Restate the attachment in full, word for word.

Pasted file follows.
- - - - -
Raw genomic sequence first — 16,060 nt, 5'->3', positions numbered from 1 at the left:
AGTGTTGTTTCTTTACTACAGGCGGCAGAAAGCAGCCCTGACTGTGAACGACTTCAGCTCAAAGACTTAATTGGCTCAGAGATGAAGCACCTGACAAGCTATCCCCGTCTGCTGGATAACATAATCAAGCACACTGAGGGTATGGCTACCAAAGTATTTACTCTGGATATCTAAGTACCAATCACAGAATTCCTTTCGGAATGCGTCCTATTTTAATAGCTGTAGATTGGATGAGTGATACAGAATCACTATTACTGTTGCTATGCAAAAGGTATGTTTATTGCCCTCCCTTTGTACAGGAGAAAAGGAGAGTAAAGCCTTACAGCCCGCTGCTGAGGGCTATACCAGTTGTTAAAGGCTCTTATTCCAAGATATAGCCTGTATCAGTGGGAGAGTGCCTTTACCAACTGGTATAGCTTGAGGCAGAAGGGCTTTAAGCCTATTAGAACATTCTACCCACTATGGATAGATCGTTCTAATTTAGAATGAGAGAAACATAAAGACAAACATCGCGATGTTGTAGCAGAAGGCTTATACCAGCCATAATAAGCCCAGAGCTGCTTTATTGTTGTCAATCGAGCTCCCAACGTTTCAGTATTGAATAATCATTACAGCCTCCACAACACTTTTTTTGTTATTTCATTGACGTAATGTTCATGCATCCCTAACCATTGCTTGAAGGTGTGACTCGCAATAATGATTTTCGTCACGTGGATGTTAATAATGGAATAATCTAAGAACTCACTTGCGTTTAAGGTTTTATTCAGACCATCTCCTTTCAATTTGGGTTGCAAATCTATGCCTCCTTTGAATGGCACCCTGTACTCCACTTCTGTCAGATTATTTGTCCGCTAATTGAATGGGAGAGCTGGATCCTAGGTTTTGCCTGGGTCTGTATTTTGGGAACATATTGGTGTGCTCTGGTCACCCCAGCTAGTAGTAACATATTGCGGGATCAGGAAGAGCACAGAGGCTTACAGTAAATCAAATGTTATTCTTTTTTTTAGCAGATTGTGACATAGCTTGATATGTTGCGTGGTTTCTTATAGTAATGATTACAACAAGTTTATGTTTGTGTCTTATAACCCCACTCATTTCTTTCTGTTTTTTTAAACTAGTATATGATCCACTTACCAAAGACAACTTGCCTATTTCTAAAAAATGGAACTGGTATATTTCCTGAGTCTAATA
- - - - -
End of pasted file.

Raw genomic sequence first — 16,060 nt, 5'->3', positions numbered from 1 at the left:
AGTGTTGTTTCTTTACTACAGGCGGCAGAAAGCAGCCCTGACTGTGAACGACTTCAGCTCAAAGACTTAATTGGCTCAGAGATGAAGCACCTGACAAGCTATCCCCGTCTGCTGGATAACATAATCAAGCACACTGAGGGTATGGCTACCAAAGTATTTACTCTGGATATCTAAGTACCAATCACAGAATTCCTTTCGGAATGCGTCCTATTTTAATAGCTGTAGATTGGATGAGTGATACAGAATCACTATTACTGTTGCTATGCAAAAGGTATGTTTATTGCCCTCCCTTTGTACAGGAGAAAAGGAGAGTAAAGCCTTACAGCCCGCTGCTGAGGGCTATACCAGTTGTTAAAGGCTCTTATTCCAAGATATAGCCTGTATCAGTGGGAGAGTGCCTTTACCAACTGGTATAGCTTGAGGCAGAAGGGCTTTAAGCCTATTAGAACATTCTACCCACTATGGATAGATCGTTCTAATTTAGAATGAGAGAAACATAAAGACAAACATCGCGATGTTGTAGCAGAAGGCTTATACCAGCCATAATAAGCCCAGAGCTGCTTTATTGTTGTCAATCGAGCTCCCAACGTTTCAGTATTGAATAATCATTACAGCCTCCACAACACTTTTTTTGTTATTTCATTGACGTAATGTTCATGCATCCCTAACCATTGCTTGAAGGTGTGACTCGCAATAATGATTTTCGTCACGTGGATGTTAATAATGGAATAATCTAAGAACTCACTTGCGTTTAAGGTTTTATTCAGACCATCTCCTTTCAATTTGGGTTGCAAATCTATGCCTCCTTTGAATGGCACCCTGTACTCCACTTCTGTCAGATTATTTGTCCGCTAATTGAATGGGAGAGCTGGATCCTAGGTTTTGCCTGGGTCTGTATTTTGGGAACATATTGGTGTGCTCTGGTCACCCCAGCTAGTAGTAACATATTGCGGGATCAGGAAGAGCACAGAGGCTTACAGTAAATCAAATGTTATTCTTTTTTTTAGCAGATTGTGACATAGCTTGATATGTTGCGTGGTTTCTTATAGTAATGATTACAACAAGTTTATGTTTGTGTCTTATAACCCCACTCATTTCTTTCTGTTTTTTTAAACTAGTATATGATCCACTTACCAAAGACAACTTGCCTATTTCTAAAAAATGGAACTGGTATATTTCCTGAGTCTAATA